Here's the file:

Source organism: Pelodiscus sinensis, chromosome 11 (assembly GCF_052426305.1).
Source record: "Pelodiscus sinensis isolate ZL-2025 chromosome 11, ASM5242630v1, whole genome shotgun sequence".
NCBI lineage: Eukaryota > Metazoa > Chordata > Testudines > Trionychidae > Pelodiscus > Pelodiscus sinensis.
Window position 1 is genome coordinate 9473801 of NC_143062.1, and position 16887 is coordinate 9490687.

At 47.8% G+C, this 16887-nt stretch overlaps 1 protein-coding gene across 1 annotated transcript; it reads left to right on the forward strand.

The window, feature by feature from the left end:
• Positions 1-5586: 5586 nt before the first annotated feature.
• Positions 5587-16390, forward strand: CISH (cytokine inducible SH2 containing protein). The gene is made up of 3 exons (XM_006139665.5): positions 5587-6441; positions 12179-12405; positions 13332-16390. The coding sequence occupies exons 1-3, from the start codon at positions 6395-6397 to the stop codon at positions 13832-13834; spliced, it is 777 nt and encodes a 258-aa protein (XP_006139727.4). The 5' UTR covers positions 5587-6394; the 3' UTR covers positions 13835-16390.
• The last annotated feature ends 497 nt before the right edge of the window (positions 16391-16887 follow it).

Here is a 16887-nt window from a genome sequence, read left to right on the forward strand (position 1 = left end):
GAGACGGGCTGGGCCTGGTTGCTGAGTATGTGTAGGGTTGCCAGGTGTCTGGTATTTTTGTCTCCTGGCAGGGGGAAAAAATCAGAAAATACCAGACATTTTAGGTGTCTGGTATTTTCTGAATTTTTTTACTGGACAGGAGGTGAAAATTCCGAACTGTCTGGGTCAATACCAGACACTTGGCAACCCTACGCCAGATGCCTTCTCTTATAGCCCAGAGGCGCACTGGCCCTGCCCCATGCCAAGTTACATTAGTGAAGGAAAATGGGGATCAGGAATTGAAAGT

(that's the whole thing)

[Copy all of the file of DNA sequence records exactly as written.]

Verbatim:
Source organism: Pelodiscus sinensis, chromosome 11 (assembly GCF_052426305.1).
Source record: "Pelodiscus sinensis isolate ZL-2025 chromosome 11, ASM5242630v1, whole genome shotgun sequence".
NCBI lineage: Eukaryota > Metazoa > Chordata > Testudines > Trionychidae > Pelodiscus > Pelodiscus sinensis.
Window position 1 is genome coordinate 9473801 of NC_143062.1, and position 16887 is coordinate 9490687.

At 47.8% G+C, this 16887-nt stretch overlaps 1 protein-coding gene across 1 annotated transcript; it reads left to right on the forward strand.

The window, feature by feature from the left end:
• Positions 1-5586: 5586 nt before the first annotated feature.
• Positions 5587-16390, forward strand: CISH (cytokine inducible SH2 containing protein). The gene is made up of 3 exons (XM_006139665.5): positions 5587-6441; positions 12179-12405; positions 13332-16390. The coding sequence occupies exons 1-3, from the start codon at positions 6395-6397 to the stop codon at positions 13832-13834; spliced, it is 777 nt and encodes a 258-aa protein (XP_006139727.4). The 5' UTR covers positions 5587-6394; the 3' UTR covers positions 13835-16390.
• The last annotated feature ends 497 nt before the right edge of the window (positions 16391-16887 follow it).

Here is a 16887-nt window from a genome sequence, read left to right on the forward strand (position 1 = left end):
GAGACGGGCTGGGCCTGGTTGCTGAGTATGTGTAGGGTTGCCAGGTGTCTGGTATTTTTGTCTCCTGGCAGGGGGAAAAAATCAGAAAATACCAGACATTTTAGGTGTCTGGTATTTTCTGAATTTTTTTACTGGACAGGAGGTGAAAATTCCGAACTGTCTGGGTCAATACCAGACACTTGGCAACCCTACGCCAGATGCCTTCTCTTATAGCCCAGAGGCGCACTGGCCCTGCCCCATGCCAAGTTACATTAGTGAAGGAAAATGGGGATCAGGAATTGAAAGT